Peter sent us a resource for historical solar flux values: ftp://ftp.geolab.nrcan.gc.ca/data/solar_flux/. He noted: “On a monthly basis, the lowest average since 1947 was in May 1954 (65.36). The most recent low was July 2008 (65.67).”

Jim, WB6BET sent similar historical data.

K3WWP also offered data. But look at his website documenting his long devotion to CW and QRP: http://k3wwp.com

Jeff, N8II, in West Virginia sent what he called a “brief, late report”: “I took part in the Kansas QSO party August 24-25. Propagation on the 24th was definitely near rock bottom. Kansas is a good distance from here for a single F2 hop about 1400-1500 miles to the western border. Starting at 2000Z signals weakened on 20 meters, and by 2100Z activity was quite low. When I returned at 2220Z the band was nearly dead, but I still managed about 6 to 8 more contacts the last with extremely weak signals. And 40-meter signals were also weak until about 2345Z, which is 15 minutes before my sunset. Despite similar SFI, Sunday was much better with good conditions on 20-meters throughout the day. Forty meters was good from 1400-1530Z.

“The mobiles were all easy to hear and work on 20 meters and they were much busier with more callers than Saturday. Fifteen meters appeared to be completely closed to Kansas. I heard and worked KH6LC on 15-meter CW around 1700Z.

“Despite the poor conditions, thanks to good Kansas activity, I managed to work all 105 counties, the last 19 minutes before the end at 1941Z. I also worked all 56 of the active 1×1 special KSQP calls. So, even at the cycle bottom, it is possible to have fun and do well.”

WX6SWW released a new video on September 5: https://youtu.be/_oYTHdtaCrY

I will be giving a talk about my history in ham radio (I was licensed at age 12, many years ago), propagation, (and they said I can talk about anything else I want) at the Western Washington DX Club in Seattle on Tuesday, September 10. See https://www.wwdxc.org/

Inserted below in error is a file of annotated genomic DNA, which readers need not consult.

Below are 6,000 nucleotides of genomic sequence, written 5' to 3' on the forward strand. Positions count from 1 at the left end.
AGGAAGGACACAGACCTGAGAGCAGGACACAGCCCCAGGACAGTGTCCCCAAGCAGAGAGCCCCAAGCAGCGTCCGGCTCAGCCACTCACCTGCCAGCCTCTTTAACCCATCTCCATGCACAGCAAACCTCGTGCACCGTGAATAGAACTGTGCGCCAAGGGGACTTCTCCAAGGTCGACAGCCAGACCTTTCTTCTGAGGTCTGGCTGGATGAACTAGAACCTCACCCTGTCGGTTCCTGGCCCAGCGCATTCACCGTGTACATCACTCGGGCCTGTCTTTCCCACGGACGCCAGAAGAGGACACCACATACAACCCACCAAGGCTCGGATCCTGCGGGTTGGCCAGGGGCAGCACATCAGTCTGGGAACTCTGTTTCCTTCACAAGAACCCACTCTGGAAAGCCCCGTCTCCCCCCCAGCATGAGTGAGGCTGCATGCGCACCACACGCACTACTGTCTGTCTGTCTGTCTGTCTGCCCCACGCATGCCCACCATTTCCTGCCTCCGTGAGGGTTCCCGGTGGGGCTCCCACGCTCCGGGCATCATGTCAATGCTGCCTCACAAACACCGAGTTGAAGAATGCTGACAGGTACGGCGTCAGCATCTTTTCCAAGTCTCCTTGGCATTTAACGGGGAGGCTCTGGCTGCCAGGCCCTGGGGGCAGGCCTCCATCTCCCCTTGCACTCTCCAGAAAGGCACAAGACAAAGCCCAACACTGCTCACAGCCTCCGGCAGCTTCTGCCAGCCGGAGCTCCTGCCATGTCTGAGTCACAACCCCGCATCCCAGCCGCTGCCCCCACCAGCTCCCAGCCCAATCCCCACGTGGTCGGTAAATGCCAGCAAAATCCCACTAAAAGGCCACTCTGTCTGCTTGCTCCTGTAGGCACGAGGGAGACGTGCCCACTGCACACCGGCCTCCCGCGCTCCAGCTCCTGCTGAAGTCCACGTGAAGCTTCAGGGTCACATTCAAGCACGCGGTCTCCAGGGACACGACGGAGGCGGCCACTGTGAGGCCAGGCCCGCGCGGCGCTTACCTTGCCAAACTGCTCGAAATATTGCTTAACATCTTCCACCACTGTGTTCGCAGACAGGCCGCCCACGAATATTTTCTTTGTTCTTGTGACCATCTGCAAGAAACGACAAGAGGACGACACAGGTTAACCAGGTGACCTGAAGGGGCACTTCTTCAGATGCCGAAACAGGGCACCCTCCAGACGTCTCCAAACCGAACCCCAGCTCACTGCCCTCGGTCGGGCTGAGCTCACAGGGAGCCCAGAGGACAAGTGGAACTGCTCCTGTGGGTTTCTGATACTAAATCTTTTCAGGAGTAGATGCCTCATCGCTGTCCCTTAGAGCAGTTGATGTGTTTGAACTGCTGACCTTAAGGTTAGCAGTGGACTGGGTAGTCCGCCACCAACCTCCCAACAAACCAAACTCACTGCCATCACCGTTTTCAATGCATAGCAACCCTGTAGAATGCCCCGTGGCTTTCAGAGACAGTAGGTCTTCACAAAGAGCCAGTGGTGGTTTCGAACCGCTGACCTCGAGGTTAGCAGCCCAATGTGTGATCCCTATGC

for details.

If you would like to make a comment or have a tip for our readers, email the author at k7ra@arrl.net.

For more information concerning radio propagation, see the ARRL Technical Information Service at http://arrl.org/propagation-of-rf-signals. For an explanation of numbers used in this bulletin, see http://arrl.org/the-sun-the-earth-the-ionosphere.

An archive of past propagation bulletins is at http://arrl.org/w1aw-bulletins-archive-propagation. More good information and tutorials on propagation are at http://k9la.us/

.

Monthly propagation charts between four USA regions and twelve overseas locations are at http://arrl.org/propagation.

Instructions for starting or ending email distribution of ARRL bulletins are at http://arrl.org/bulletins.

Sunspot numbers for August 29 through September 4, 2019 were 0, 0, 0, 12, 12, 0, and 0, with a mean of 3.4. 10.7 cm flux was 65.9, 66.5, 66.4, 67.1, 68.8, 68.6, and 68.6, with a mean of 67.4. Estimated planetary A indices were 3, 10, 38, 45, 21, 10, and 12, with a mean of 19.9. Middle latitude A index was 4, 10, 29, 33, 19, 11, and 11, with a mean of 16.7.